The second of commandments that creates a pleasant, relaxed atmosphere in the classroom. According to Ryan (2008) the process of learning should be enjoyable and students should feel comfortable about different aspects of learning English. Create a good condition in the class is also can make the motivation of the learners are increase such as making role, giving game, singing together, those are the way the teacher to make the relaxed atmosphere in the classroom. Neither lecturers nor the student- teachers seemed to be aware that listening to the music and singing western songs could be an easy yet useful strategy in learning English as it helps student to memorizing language or adding to English vocabulary of student-teachers (Yu, Liu & Littlewood, 1996). By doing these activities, student-teachers could learn and have fun at the same time.

Then, the third is present the task properly, the teacher should choose the task which is appropriate for the learner and must be different from the previous. In line with Gardner (2001) that he argue that the teacher should make the learner enjoyable of the task. The fourth and fifth are develop a good relationship with the learner and increase the learners’ linguistic self-confidence. Both of them are good strategies, because that is the obligation of the teacher to do those. Kabilan indicated that “Teachers should develop a mutual relationship with their learners” (2000). Developing the mutual relationship with the learner is a good idea, because we think that the teacher should understand the condition of the learner, the teacher should communicate with them as like their son or daughter. The mutual relationship is good for motivating language learners, they can talk each other closely, the learner open mind to the teacher and tell the difficulties in learning, so that the teacher know what s/he is going to do to make it better. Otherwise for increase the self confidence of the learner, when the teacher has been closed each other, it will be easy for the teacher to persuade and make the learner active in the class. Lecturers’ appreciation helps student-teachers to value their own effort and gain confidence in their learning; confidence is one of the affective factors needed to achieve engagement of students in classroom activities (Theobald, 2006).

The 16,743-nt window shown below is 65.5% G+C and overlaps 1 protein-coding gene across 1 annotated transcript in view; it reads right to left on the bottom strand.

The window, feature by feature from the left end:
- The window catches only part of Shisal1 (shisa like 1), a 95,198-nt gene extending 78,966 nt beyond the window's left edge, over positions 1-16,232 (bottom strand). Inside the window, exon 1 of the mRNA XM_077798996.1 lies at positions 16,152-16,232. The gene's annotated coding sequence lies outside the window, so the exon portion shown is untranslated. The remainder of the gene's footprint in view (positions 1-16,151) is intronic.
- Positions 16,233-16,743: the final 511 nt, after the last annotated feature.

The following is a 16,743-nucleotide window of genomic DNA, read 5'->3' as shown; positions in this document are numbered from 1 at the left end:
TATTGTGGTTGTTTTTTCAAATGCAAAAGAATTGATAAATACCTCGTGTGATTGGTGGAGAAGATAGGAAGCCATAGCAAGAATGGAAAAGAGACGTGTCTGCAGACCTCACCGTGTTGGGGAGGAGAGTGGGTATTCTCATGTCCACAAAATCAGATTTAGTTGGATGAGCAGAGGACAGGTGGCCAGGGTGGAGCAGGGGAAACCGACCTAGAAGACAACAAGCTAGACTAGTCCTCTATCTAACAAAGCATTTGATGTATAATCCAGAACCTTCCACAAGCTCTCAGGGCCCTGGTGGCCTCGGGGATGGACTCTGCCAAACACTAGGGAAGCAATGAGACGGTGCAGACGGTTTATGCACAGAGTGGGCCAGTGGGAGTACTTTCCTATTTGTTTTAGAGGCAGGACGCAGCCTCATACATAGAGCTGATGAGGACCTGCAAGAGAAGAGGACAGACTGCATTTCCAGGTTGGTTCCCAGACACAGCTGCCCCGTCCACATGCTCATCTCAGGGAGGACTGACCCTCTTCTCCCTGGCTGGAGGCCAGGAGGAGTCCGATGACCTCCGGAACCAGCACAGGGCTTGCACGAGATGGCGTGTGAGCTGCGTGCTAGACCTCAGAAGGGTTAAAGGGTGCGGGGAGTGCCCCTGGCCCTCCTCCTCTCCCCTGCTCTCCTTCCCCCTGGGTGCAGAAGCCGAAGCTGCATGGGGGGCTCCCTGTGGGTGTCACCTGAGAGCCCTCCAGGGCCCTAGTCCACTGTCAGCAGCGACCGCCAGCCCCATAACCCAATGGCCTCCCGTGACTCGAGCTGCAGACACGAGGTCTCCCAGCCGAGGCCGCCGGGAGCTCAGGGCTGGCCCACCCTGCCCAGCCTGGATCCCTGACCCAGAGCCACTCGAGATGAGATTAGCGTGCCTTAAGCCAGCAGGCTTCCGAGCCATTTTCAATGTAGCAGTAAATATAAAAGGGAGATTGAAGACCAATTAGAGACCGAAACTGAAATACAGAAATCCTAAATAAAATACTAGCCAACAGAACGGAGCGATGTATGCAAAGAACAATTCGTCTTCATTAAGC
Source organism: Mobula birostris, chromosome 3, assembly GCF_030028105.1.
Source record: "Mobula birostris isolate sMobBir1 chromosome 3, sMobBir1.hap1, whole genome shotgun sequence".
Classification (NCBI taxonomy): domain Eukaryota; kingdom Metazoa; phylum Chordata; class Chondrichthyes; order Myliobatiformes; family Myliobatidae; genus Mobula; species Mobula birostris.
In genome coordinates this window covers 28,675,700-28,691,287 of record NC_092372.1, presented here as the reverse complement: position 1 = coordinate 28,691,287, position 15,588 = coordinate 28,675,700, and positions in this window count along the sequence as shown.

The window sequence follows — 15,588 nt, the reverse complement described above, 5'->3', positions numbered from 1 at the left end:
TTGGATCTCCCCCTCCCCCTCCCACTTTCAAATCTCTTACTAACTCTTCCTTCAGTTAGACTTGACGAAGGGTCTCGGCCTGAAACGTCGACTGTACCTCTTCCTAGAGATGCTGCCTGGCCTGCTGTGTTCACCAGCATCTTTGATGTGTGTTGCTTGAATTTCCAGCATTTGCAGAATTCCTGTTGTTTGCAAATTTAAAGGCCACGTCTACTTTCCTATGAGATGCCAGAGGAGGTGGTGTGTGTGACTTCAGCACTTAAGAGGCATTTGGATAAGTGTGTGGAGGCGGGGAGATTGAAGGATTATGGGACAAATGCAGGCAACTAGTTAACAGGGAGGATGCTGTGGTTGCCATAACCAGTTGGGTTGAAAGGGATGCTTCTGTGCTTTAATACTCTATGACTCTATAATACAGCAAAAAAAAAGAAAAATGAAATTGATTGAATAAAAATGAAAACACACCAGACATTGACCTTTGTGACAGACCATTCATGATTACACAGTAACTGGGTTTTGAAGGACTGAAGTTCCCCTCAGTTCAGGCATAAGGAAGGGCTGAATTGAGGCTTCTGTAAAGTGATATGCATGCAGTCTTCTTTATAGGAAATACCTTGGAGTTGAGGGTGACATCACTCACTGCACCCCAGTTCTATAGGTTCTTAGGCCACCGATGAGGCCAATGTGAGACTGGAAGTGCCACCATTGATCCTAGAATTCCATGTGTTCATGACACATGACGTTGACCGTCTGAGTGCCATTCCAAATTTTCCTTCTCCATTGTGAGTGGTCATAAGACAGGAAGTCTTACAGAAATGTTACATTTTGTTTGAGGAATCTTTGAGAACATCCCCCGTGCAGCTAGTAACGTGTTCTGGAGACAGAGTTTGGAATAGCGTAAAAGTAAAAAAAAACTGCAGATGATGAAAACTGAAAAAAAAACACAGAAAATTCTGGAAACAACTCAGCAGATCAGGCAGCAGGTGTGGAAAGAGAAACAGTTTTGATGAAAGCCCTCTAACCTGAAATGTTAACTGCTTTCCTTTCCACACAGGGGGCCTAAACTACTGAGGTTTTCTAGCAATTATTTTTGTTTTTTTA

The next Ten Commandments is make the language classes interesting and promote learner autonomy. In this case, we think that make the language classes interesting is not so far from create a pleasant and relaxed atmosphere of the class. Accordingly, the concept of ‘interest’ has been given its due importance in Gardner’s (1985) original model and also in more recent approaches to L2 motivation. In all, it is expected that by finding teaching strategies to make class more engaging and interesting, a learner’s general attitude toward learning English will improve, and furthermore, there may be an improvement in long-term motivation. Then, for promoting the learner autonomy, accordingly to Spratt, et, al. (2002) autonomy and motivation has relationship, their research about which one comes first motivation or autonomy. Some writers says that autonomy leads motivation such as Decy and Ryan for example, state in their 1985 work on intrinsic motivation that ‘intrinsic motivation will be operative when action is experienced as autonomous’ (p. 29). Similarly Dickinson in his 1995 review article on autonomy and motivation concludes that:

there is substantial evidence from cognitive motivational studies that learning success and enhanced motivation is conditional on learners taking responsibility for their own learning, being able to control their own learning and perceiving that their learning successes or failures are to be attributed to their own efforts and strategies rather than to factors outside their control. Each of these conditions is a characteristic of learner autonomy as it is described in applied linguistics. (p. 174)

Thus, as Ushioda explicitly states, ‘Autonomous language learners are by definition motivated learners’ (1996:2).